Music software maker Bitwig teamed up with modular-synthesizer maker BASTL Instruments as booth featuring hardware and software together. Bitwig’s new Studio software was running on a YUGE Microsoft Surface tablet and controlling a special BASTL modular system.
We wrote about BASTL Instruments last year, in particular about their modules that allow external sensors and actuators to be used with modular synthesizers and their unique “wooden” design for the faceplates. Bitwig Studio is a bit of a new discovery for us. It has many of the features and characteristics of Ableton Live!, but with its own more modular architecture for instruments and compatibility with Linux in addition to Windows and macOS. You can see a bit of these systems working together in our video.
So the question is whether Bitwig Studio is a reasonable alternative to Ableton Live! – for us, it would probably occupy the same functions as Live!: a secondary DAW to use with Pro Tools for performance elements, and a software hub for live performance. The demo suggests that it could do those functions, but whether or not it would a better option or not is unclear. In particular, Max/MSP integration would be missed. But it does have a powerful scripting system.
For BASTL Instruments, we are still most intrigued by their rich offering of external I/O beyond traditional musical instruments, along with their percussion synthesizers. The combination of this with a touchscreen DAW like Bitwig Studio opens up some new possibilities…
Our friends in the modular-synth world are moving up at NAMM, with a collective booth at the front of the show right near giants like Moog and Dave Smith Instruments. It’s a bit much to take in all at once, as modules and module-makers continue to proliferate. This will be the first of a few articles covering just this booth.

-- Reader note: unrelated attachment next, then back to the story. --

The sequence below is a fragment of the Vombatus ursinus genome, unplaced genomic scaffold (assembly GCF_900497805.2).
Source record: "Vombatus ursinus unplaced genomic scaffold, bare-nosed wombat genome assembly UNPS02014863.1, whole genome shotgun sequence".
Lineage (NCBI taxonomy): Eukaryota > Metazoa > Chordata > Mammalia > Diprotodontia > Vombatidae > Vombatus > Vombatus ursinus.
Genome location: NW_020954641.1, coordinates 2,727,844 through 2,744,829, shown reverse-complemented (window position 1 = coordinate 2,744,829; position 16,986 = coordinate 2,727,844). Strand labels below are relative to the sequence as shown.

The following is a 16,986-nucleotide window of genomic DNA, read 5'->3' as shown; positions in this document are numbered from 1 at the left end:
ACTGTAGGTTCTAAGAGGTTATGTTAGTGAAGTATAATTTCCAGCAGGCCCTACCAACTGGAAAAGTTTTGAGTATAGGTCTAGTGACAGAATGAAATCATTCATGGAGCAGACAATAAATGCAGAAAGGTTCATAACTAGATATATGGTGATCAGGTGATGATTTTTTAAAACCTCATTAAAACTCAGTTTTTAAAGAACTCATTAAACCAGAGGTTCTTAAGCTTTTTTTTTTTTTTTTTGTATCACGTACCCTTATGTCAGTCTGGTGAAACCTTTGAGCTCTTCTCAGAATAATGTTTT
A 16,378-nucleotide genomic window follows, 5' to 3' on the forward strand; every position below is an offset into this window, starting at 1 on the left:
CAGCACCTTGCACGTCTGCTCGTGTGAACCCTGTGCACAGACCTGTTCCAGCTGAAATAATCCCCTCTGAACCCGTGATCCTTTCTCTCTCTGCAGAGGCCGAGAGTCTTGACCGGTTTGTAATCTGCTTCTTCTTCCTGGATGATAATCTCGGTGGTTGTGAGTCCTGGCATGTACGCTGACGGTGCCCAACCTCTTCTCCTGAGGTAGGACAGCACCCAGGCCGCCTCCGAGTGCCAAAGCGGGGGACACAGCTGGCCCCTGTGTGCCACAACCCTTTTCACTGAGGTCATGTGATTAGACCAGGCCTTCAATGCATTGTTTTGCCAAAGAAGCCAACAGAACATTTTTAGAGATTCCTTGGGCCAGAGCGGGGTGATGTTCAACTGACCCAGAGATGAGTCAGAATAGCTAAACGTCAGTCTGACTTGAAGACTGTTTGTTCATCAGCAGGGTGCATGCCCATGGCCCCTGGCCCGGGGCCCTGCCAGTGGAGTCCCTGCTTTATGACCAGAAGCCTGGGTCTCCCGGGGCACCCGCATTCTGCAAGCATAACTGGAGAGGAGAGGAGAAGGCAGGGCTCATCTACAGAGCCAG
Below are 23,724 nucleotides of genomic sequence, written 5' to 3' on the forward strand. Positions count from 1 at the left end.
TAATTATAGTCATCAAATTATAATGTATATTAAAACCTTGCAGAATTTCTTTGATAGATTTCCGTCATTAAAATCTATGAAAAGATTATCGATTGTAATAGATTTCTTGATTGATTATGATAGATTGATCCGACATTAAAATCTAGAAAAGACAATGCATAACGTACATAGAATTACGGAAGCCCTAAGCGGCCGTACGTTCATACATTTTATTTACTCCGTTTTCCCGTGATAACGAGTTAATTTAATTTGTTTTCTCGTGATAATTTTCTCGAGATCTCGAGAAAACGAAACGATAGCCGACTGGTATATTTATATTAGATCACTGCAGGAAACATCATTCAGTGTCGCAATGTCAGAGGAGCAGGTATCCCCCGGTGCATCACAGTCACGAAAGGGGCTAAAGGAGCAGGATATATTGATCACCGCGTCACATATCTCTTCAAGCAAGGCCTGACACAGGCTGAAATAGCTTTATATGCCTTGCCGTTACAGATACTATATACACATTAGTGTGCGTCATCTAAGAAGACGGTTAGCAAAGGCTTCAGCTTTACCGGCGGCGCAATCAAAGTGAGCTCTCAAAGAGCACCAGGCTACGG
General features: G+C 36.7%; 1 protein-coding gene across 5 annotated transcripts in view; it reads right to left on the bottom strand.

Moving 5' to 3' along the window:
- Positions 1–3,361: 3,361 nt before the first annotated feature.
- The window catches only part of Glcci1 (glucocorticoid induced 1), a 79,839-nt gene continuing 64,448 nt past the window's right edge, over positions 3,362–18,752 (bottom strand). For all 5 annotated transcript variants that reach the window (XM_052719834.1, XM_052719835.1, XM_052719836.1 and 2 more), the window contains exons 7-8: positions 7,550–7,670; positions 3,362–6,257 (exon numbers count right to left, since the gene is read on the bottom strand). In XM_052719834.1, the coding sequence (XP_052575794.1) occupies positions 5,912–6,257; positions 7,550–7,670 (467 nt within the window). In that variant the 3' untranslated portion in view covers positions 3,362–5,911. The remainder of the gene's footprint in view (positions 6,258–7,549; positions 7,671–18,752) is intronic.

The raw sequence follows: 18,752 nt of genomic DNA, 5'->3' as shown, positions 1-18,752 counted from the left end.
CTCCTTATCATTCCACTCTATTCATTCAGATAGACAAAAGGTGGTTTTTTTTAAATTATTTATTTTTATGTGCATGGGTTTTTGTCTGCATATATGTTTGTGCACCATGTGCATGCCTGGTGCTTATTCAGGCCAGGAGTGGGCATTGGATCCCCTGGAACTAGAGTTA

One new set of modules, and perhaps the oddest, comes from BASTL Instruments.
In addition to the wood texture, there are modules that can control motors, solenoids and other outboard electronic elements. It does bring to mind some ideas for sound installations and live performances. You can hear a bit of these modules in this video.
Soulby presented Eurorack modular versions of 8-bit processing modules more messing with voice and other input signals.
Delays and looping seem to be a thing this year. 4ms had a new looper and delay module whose novel feature is audio rate control of the functions for unusual flange delays and other continuous effects.
While the 4ms Spectral Multiband Resonator is not new for this year, it is still one I am excited about.
QuBit Electronix has a new sequencer module with a circular pattern; and a new polyphonic oscillator with individual controls and VCAs. You can see and hear both of them in this short video.
A video posted by CatSynth / Amanda C (@catsynth) on
Synthrotek is focusing on full systems, including a MIDI-CV converter that supports bi-directional clocks. One can use heavily modulated CV clocks to control time-based elements on MIDI synthesizers with this feature.
And KOMA Elektronik returned with their massive sequencer, looking more refined. And it has a lot of lights!
More from this both and beyond in coming articles.